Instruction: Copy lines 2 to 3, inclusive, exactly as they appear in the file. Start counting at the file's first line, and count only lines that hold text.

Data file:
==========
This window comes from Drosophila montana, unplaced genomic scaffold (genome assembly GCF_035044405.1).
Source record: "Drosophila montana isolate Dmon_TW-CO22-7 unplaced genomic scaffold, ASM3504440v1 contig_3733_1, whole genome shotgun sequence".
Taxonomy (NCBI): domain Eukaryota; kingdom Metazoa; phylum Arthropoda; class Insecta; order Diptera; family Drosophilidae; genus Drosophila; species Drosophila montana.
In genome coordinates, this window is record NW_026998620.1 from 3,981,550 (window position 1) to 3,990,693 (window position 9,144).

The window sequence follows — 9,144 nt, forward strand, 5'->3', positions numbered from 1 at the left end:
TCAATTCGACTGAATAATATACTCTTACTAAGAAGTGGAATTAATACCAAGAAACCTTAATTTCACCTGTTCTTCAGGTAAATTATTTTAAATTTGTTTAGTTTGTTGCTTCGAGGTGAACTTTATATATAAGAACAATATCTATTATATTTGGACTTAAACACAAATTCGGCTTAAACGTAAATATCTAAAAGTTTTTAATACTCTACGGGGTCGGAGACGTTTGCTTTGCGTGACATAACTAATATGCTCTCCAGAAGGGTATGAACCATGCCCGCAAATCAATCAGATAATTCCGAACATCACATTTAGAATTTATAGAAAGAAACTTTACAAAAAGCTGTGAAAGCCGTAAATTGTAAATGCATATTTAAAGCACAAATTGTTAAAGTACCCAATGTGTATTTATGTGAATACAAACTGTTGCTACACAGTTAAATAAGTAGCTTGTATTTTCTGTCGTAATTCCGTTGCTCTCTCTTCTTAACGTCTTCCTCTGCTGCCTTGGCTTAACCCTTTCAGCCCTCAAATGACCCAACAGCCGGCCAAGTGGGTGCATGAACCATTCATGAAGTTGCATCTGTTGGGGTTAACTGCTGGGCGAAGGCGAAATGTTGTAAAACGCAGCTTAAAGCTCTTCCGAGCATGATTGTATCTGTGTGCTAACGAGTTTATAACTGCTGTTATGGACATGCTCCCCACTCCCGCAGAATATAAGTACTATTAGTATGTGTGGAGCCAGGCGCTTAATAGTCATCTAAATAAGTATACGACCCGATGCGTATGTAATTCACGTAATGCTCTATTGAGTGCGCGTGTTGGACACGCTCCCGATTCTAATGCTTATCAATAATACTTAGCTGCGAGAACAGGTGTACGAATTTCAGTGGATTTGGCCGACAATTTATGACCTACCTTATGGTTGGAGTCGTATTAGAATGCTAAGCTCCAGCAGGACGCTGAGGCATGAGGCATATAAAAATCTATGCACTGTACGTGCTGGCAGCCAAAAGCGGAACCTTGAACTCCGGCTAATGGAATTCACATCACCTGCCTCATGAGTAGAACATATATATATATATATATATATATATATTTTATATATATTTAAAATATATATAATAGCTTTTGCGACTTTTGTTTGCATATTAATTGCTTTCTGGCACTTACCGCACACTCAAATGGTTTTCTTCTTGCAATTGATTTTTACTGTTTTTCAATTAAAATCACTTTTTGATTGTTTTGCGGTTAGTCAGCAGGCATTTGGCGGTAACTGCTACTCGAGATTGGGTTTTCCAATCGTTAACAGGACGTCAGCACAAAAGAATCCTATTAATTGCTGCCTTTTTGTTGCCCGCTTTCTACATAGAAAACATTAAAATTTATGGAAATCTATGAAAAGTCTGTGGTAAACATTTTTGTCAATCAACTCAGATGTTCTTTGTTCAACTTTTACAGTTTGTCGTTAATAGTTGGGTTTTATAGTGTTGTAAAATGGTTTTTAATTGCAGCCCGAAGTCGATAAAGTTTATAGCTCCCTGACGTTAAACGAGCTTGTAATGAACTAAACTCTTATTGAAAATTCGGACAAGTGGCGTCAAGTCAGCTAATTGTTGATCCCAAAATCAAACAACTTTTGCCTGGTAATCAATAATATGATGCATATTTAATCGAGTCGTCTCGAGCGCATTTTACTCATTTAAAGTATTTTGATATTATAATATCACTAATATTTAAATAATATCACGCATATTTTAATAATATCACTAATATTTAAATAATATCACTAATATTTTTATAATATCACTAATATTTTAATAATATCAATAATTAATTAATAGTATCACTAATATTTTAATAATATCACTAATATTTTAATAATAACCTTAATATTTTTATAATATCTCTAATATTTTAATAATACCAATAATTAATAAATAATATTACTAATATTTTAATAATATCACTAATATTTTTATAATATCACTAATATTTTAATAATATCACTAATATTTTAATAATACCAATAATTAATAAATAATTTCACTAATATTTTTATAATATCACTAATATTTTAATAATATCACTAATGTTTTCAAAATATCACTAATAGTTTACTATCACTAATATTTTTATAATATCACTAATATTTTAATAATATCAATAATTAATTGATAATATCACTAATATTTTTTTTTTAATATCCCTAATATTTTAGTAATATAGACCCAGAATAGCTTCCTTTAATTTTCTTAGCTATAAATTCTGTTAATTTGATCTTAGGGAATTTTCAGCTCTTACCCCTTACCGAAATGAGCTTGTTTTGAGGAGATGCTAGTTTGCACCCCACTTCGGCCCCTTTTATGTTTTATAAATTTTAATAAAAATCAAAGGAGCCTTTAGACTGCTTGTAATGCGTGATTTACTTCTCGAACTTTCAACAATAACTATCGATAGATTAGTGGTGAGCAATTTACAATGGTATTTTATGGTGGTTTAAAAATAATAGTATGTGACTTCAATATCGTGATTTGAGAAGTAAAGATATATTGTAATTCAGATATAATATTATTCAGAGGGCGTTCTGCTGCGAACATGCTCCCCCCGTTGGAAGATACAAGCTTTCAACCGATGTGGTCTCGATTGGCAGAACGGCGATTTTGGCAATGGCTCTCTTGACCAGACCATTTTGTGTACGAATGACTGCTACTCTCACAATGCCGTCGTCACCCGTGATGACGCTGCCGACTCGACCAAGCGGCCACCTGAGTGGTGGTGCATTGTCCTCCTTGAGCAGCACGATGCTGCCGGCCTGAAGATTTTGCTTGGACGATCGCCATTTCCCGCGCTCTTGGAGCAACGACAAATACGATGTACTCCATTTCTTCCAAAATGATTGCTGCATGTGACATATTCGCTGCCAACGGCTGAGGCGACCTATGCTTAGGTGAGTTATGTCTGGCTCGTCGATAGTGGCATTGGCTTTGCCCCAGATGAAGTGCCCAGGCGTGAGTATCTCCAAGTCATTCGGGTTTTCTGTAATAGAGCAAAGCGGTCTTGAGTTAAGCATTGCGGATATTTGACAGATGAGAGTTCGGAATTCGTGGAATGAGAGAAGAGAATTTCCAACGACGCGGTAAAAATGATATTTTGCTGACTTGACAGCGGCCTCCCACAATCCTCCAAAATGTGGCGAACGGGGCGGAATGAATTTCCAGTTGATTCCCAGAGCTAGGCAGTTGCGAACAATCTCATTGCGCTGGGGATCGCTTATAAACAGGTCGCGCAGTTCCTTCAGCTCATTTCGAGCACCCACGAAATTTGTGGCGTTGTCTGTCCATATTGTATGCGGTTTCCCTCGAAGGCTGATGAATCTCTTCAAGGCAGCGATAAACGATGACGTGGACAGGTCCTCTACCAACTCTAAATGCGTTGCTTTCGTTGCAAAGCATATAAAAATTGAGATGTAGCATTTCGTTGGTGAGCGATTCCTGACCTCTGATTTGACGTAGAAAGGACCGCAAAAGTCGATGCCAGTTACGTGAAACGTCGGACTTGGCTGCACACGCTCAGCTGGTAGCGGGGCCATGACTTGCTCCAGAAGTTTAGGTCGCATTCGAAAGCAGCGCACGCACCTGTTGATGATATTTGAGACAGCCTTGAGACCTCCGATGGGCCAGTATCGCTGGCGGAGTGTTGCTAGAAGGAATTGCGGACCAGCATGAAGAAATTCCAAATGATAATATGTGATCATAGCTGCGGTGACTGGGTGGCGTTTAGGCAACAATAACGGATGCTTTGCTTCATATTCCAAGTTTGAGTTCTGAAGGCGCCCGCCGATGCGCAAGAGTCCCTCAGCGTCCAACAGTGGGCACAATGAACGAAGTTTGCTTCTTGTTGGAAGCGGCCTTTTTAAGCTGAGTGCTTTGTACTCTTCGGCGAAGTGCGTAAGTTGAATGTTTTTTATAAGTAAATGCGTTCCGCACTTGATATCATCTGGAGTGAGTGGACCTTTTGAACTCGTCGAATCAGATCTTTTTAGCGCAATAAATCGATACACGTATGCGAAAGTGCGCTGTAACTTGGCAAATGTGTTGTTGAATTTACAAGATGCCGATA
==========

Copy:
Source record: "Drosophila montana isolate Dmon_TW-CO22-7 unplaced genomic scaffold, ASM3504440v1 contig_3733_1, whole genome shotgun sequence".
Taxonomy (NCBI): domain Eukaryota; kingdom Metazoa; phylum Arthropoda; class Insecta; order Diptera; family Drosophilidae; genus Drosophila; species Drosophila montana.